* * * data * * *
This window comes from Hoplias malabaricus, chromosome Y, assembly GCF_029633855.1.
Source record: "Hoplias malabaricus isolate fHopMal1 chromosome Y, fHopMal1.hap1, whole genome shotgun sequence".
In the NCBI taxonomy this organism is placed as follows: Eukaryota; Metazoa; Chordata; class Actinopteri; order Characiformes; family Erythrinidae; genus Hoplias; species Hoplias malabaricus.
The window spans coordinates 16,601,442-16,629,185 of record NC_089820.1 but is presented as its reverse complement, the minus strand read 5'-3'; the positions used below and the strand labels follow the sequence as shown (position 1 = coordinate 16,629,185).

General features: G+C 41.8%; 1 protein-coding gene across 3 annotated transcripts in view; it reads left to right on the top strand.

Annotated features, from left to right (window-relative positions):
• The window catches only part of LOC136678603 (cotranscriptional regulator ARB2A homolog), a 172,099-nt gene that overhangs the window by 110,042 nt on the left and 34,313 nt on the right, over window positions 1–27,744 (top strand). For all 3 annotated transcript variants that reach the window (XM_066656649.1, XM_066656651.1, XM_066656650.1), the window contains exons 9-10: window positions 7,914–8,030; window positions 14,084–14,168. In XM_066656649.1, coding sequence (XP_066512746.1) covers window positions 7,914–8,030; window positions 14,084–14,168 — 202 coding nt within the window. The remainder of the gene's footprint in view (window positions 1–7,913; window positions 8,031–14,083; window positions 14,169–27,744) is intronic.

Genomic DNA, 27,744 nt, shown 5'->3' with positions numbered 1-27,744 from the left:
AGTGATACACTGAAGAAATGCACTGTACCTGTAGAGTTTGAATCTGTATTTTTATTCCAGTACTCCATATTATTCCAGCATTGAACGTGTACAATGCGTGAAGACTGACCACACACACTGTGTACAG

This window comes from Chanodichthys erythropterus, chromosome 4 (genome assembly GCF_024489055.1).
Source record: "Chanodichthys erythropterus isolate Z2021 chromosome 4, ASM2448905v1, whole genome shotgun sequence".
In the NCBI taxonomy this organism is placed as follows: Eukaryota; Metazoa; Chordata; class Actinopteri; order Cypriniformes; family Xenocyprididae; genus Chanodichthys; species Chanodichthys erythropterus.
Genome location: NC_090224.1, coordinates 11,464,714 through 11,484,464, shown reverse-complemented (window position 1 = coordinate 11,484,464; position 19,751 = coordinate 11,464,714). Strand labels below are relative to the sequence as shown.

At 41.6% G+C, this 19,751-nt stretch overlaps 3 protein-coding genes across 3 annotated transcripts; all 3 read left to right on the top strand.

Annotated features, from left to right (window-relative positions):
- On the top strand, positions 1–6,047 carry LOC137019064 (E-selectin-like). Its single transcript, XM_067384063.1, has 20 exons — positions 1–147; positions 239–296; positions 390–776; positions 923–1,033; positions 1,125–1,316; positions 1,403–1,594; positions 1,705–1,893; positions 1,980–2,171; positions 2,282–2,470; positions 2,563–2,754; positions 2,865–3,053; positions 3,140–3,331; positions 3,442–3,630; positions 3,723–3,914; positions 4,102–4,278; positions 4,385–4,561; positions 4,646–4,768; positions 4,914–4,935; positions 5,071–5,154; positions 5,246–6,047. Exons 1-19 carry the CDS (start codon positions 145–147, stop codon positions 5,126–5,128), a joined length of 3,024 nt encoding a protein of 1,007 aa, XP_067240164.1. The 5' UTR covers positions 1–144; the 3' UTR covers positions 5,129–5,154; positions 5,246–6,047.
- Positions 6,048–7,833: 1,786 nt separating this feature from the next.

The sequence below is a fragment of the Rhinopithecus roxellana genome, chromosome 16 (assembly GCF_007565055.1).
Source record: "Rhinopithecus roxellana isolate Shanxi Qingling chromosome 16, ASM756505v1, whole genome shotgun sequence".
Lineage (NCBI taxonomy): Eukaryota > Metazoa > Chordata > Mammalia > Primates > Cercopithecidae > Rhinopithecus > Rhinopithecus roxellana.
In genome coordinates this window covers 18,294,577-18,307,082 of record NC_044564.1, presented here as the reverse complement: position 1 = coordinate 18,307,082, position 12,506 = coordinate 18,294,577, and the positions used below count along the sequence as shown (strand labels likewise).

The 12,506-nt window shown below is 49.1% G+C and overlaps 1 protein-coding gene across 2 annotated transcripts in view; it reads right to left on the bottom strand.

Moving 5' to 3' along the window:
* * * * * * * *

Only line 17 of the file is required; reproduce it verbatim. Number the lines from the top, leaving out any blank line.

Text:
- Positions 6,048–7,833: 1,786 nt separating this feature from the next.